SAN FRANCISCO -- The whole show is down to one week, two teams and 1 1/2 games. The San Francisco Giants get the very real sense that losing a game would be disastrous, so they evidently have made an executive decision prohibiting it.
They have won nine of their past 10, they have two 20-game winners, and their MVP candidate is doing an unmistakable impression of an MVP lock. Still, the only thing that matters is winning today so they can win again tomorrow.
Bill Swift joined John Burkett in the exalted heights of the 20-game winners yesterday, and he did it with another clean, almost antiseptic performance. Swift was efficient to a fault in the Giants' 5-2 win over the San Diego Padres, who really don't need that kind of torture.
The Atlanta Braves won, of course. In fact, the Braves' 7-2 win over the Philadelphia Phillies was staring down at the Giants from the early innings yesterday. It didn't matter, though, because this is all part of the master plan.
"We've got seven to go, and I don't see any reason why we can't win all seven," Giants manager Dusty Baker said. "This is what we wanted to do. We wanted to pick up a game when the Braves played Montreal, which we did. We wanted to pick up another game when they played Philadelphia, which we did. You pick up the script from there."
The Giants have the stage to themselves today, while the Braves go home and think about the flimsy nature of a 1 1/2 -game lead. At least that's what the Giants hope they do.
"I think they know we're playing good," Swift said. "I'm sure they're watching."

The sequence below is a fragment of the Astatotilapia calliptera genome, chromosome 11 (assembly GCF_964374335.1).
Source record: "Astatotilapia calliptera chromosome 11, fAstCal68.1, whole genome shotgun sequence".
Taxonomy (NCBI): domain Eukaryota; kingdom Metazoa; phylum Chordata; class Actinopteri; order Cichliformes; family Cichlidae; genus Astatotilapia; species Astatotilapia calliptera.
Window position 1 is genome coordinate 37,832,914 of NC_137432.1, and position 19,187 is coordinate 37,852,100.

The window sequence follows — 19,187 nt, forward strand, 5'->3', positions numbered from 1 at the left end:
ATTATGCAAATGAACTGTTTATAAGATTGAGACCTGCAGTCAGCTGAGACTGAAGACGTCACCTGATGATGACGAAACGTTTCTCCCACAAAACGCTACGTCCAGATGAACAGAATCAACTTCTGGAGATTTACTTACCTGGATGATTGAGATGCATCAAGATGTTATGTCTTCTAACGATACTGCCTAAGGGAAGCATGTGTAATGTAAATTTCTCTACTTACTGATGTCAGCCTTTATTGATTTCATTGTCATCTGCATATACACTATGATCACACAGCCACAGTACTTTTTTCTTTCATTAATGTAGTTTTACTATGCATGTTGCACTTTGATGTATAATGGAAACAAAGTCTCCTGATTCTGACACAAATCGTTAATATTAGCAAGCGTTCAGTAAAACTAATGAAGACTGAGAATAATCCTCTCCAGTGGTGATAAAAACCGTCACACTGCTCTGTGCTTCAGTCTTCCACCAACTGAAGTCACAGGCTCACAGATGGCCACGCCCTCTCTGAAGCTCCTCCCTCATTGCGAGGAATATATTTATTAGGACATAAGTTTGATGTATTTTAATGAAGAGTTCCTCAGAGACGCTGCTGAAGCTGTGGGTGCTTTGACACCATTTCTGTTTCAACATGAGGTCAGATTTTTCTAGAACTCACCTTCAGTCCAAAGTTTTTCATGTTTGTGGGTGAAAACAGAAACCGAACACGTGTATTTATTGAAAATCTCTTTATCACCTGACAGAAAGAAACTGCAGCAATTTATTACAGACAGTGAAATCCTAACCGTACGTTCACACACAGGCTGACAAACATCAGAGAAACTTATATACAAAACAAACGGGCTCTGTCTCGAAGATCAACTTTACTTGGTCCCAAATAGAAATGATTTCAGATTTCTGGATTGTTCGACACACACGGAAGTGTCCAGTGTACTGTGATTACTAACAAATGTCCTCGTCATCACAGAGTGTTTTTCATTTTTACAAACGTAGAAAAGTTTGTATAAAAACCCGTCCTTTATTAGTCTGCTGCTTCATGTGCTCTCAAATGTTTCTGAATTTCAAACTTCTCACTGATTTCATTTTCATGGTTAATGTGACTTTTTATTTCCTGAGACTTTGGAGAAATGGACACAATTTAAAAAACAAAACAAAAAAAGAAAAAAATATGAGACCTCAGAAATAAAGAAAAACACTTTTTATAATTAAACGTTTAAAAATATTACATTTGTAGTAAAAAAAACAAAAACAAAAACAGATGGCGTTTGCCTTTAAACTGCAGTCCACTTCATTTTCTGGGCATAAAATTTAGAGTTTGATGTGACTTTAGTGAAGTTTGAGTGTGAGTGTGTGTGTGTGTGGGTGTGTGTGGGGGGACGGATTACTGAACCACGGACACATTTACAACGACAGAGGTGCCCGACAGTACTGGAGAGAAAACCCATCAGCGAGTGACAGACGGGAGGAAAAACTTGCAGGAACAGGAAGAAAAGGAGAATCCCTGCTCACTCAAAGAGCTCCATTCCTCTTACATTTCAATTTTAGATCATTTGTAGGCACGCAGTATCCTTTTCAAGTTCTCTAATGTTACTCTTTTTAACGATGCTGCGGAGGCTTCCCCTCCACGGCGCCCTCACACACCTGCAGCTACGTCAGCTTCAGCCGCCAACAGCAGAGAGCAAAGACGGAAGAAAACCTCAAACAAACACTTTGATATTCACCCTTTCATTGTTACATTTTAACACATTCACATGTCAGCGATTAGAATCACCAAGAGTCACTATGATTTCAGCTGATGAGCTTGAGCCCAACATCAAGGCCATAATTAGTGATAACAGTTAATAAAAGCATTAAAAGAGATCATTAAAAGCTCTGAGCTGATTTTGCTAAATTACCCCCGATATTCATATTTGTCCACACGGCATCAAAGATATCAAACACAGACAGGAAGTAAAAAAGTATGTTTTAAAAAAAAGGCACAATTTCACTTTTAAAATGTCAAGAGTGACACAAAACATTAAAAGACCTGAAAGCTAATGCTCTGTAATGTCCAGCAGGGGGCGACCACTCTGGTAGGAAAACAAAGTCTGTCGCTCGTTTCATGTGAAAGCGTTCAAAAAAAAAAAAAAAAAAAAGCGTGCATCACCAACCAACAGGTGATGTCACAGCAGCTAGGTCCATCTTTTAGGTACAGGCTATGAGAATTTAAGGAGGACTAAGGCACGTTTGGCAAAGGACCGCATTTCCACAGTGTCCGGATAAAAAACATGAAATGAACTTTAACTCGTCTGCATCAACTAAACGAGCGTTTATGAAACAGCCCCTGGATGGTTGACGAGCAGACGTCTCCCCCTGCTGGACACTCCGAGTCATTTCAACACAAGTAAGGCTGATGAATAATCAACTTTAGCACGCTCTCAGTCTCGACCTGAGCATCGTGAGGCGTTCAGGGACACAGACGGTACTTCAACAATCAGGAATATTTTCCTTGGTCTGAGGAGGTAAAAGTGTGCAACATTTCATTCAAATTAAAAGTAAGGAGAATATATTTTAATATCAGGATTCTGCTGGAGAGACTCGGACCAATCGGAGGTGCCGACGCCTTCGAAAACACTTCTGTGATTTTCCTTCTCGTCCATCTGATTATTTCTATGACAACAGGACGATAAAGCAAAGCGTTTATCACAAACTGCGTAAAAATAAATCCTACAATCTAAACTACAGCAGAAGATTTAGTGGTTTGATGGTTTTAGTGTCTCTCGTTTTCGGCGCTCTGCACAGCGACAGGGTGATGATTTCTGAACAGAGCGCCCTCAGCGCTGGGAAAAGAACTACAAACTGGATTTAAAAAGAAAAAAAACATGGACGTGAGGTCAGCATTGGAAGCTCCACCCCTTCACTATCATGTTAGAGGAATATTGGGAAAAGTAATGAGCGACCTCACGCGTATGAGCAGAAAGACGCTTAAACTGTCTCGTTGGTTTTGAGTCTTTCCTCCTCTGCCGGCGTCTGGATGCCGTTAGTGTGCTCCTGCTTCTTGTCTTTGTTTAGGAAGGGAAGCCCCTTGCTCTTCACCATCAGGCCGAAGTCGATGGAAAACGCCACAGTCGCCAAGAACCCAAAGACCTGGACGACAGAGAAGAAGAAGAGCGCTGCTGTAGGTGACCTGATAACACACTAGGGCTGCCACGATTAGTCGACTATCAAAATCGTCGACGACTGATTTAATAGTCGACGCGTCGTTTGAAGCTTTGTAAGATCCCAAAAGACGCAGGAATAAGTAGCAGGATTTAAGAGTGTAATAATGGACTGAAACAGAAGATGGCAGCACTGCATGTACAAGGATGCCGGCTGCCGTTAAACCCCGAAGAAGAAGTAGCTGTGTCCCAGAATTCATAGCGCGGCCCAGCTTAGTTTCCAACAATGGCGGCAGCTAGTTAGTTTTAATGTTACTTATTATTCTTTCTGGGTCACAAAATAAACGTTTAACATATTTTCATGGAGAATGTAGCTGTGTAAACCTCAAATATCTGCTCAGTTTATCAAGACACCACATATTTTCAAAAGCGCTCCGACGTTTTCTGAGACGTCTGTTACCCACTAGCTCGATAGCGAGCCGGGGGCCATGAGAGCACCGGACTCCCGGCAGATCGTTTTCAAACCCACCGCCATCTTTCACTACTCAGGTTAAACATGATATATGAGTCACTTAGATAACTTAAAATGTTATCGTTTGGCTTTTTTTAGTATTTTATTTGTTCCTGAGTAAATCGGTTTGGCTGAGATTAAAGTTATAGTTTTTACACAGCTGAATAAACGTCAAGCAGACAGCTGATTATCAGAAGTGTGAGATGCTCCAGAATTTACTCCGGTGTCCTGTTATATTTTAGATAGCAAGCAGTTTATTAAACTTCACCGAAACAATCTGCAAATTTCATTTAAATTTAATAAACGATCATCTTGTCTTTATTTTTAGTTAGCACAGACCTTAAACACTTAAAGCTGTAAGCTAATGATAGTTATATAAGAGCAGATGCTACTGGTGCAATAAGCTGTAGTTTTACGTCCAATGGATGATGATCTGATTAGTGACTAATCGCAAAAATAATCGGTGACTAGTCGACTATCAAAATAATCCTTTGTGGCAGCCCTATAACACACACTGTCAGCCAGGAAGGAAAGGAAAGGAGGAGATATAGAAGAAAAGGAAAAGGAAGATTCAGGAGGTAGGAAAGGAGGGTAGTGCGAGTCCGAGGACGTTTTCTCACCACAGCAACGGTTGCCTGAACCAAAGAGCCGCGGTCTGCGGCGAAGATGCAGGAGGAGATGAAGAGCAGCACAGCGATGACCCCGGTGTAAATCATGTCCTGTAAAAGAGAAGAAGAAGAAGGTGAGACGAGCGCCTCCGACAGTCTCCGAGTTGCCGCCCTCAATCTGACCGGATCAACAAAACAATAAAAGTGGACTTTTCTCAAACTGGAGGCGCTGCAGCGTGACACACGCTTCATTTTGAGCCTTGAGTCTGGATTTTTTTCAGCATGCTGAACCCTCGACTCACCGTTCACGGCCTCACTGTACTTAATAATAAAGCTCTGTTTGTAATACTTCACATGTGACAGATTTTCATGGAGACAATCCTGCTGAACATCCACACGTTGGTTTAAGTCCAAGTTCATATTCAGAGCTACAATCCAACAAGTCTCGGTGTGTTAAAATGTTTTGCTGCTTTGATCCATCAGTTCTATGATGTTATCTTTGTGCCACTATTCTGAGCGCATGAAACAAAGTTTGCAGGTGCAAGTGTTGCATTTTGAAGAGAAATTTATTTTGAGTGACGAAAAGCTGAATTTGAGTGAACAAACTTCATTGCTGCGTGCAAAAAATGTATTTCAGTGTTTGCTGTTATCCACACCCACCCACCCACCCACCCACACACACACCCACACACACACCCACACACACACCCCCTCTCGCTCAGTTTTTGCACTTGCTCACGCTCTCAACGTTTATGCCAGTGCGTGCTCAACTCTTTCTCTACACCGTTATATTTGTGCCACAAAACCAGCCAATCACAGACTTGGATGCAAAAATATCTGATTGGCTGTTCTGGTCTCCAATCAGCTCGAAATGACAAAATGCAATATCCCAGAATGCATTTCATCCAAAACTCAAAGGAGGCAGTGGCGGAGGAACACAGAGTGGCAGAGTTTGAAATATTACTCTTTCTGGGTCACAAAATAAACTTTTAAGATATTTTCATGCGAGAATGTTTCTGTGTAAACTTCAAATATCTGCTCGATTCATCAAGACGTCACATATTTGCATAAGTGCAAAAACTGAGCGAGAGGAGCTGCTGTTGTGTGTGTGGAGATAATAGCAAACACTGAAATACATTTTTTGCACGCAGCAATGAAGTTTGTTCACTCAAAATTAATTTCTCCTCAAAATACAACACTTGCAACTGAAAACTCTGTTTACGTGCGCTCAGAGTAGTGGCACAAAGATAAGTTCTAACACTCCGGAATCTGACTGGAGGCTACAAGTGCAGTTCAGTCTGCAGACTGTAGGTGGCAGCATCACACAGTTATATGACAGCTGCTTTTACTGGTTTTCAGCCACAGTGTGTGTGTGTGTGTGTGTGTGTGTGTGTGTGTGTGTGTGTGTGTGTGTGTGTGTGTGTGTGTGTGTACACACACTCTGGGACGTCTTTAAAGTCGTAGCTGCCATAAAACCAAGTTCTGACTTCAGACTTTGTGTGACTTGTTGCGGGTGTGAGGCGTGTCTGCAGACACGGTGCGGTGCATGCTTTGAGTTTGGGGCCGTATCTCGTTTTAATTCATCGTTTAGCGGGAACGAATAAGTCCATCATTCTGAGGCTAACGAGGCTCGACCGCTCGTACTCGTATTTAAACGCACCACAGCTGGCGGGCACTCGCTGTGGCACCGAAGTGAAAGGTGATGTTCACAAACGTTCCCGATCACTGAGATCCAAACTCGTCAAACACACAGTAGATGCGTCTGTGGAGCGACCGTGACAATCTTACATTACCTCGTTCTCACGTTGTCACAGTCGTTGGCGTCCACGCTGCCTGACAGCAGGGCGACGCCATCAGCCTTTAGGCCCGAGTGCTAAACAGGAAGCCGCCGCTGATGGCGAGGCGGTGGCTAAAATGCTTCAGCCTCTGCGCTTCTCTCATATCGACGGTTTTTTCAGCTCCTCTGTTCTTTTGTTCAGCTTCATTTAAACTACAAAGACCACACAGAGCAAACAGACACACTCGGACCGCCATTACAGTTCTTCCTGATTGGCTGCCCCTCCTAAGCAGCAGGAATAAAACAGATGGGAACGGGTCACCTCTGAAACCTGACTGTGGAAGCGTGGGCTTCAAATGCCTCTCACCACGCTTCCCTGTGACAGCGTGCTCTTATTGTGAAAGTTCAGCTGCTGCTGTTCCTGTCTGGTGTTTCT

As Baker said: "We've just got to play every day as if it's the last day."
In some ways, it is. Every day is both the first day and the last day. Alpha, omega and whatever comes in between.
"We can't afford to lose," Swift said. "We need to win and put the pressure on them."
The tender of the pressure valve appears to be Barry Bonds, who is out of control again.
He had a two-run homer in the fourth inning, when Padres starter Doug Brocail thought a hanging breaking ball would be just the ticket. Bonds took seven baby steps toward first before getting on with the completion of his 44th homer.
He had three RBI, and the numbers for the past 10 games look like this: .429 (15-for-35), four homers, 11 RBI, a .943 slugging percentage. For the season: .342, 44 homers, 114 RBI, 122 runs scored.
"You talk about MVPs down the stretch, and Barry's showing he's the MVP of the league," Baker said, dismissing the Lenny Dykstra contingent.
Swift is 20-8 with an ERA (2.87) that has fallen at a screaming pace, and he has one start remaining. He and Burkett are the team's first dual 20-game winners since 1966, when Gaylord Perry and Juan Marichal did it.
Swift gave up a run in the first inning, then settled in and got rid of the Padres as quickly as humanly possible for the next seven innings.
In fact, maybe too quickly. It was the conclusion of Fan Appreciation Weekend at Candlestick Park, and Swift didn't give them enough time to be appreciated. By the time Rod Beck came in to pitch the ninth, they were giving away gifts at a furious pace, with free dinners and weekend getaways and crock pots flying across the message board.
"It's important that John [Burkett] and I came back to pitch well," Swift said. "It's going to be a big race down the stretch, and it's good we're both back on track."
Swift is pitching with three days of rest, after 225 innings, and still he's getting stronger. There used to be no end to the questions about his arm, and now he has completely reversed the aging process.
On the serious side, Swift had one regret: His father, Herb, died during this past off-season.
"I wish my dad had been around to see it," he said. "The only thing that bothers me is to have this kind of year and not have him around. It would be nice to call him right now."